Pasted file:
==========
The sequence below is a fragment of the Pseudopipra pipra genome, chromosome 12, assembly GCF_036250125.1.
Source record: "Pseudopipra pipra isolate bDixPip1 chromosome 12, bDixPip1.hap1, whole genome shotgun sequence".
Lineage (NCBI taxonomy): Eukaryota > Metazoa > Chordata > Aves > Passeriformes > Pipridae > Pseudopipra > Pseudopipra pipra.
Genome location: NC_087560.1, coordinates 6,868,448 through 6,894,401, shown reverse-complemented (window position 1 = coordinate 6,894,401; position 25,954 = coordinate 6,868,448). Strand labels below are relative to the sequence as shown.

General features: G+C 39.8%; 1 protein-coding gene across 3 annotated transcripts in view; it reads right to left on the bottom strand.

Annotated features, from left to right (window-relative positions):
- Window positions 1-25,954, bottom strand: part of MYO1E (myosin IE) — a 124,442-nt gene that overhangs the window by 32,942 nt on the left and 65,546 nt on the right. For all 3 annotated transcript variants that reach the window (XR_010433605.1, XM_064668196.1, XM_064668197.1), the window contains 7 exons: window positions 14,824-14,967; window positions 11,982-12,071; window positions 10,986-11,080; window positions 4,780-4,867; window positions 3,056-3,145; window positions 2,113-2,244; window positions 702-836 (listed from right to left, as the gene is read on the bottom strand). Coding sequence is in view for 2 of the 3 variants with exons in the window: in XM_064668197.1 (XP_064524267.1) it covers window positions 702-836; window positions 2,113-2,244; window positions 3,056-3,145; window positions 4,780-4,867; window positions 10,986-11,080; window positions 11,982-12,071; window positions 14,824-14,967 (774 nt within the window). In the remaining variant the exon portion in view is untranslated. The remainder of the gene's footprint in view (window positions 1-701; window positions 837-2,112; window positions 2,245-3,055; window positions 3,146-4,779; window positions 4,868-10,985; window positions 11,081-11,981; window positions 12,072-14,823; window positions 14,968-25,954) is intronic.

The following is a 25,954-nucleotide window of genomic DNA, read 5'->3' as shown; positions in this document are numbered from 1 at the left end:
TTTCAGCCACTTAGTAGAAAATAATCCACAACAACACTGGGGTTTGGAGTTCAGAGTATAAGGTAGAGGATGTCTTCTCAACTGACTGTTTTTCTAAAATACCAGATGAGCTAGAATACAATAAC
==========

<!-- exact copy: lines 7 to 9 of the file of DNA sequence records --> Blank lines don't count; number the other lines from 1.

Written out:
- Window positions 1-25,954, bottom strand: part of MYO1E (myosin IE) — a 124,442-nt gene that overhangs the window by 32,942 nt on the left and 65,546 nt on the right. For all 3 annotated transcript variants that reach the window (XR_010433605.1, XM_064668196.1, XM_064668197.1), the window contains 7 exons: window positions 14,824-14,967; window positions 11,982-12,071; window positions 10,986-11,080; window positions 4,780-4,867; window positions 3,056-3,145; window positions 2,113-2,244; window positions 702-836 (listed from right to left, as the gene is read on the bottom strand). Coding sequence is in view for 2 of the 3 variants with exons in the window: in XM_064668197.1 (XP_064524267.1) it covers window positions 702-836; window positions 2,113-2,244; window positions 3,056-3,145; window positions 4,780-4,867; window positions 10,986-11,080; window positions 11,982-12,071; window positions 14,824-14,967 (774 nt within the window). In the remaining variant the exon portion in view is untranslated. The remainder of the gene's footprint in view (window positions 1-701; window positions 837-2,112; window positions 2,245-3,055; window positions 3,146-4,779; window positions 4,868-10,985; window positions 11,081-11,981; window positions 12,072-14,823; window positions 14,968-25,954) is intronic.

The following is a 25,954-nucleotide window of genomic DNA, read 5'->3' as shown; positions in this document are numbered from 1 at the left end:
TTTCAGCCACTTAGTAGAAAATAATCCACAACAACACTGGGGTTTGGAGTTCAGAGTATAAGGTAGAGGATGTCTTCTCAACTGACTGTTTTTCTAAAATACCAGATGAGCTAGAATACAATAAC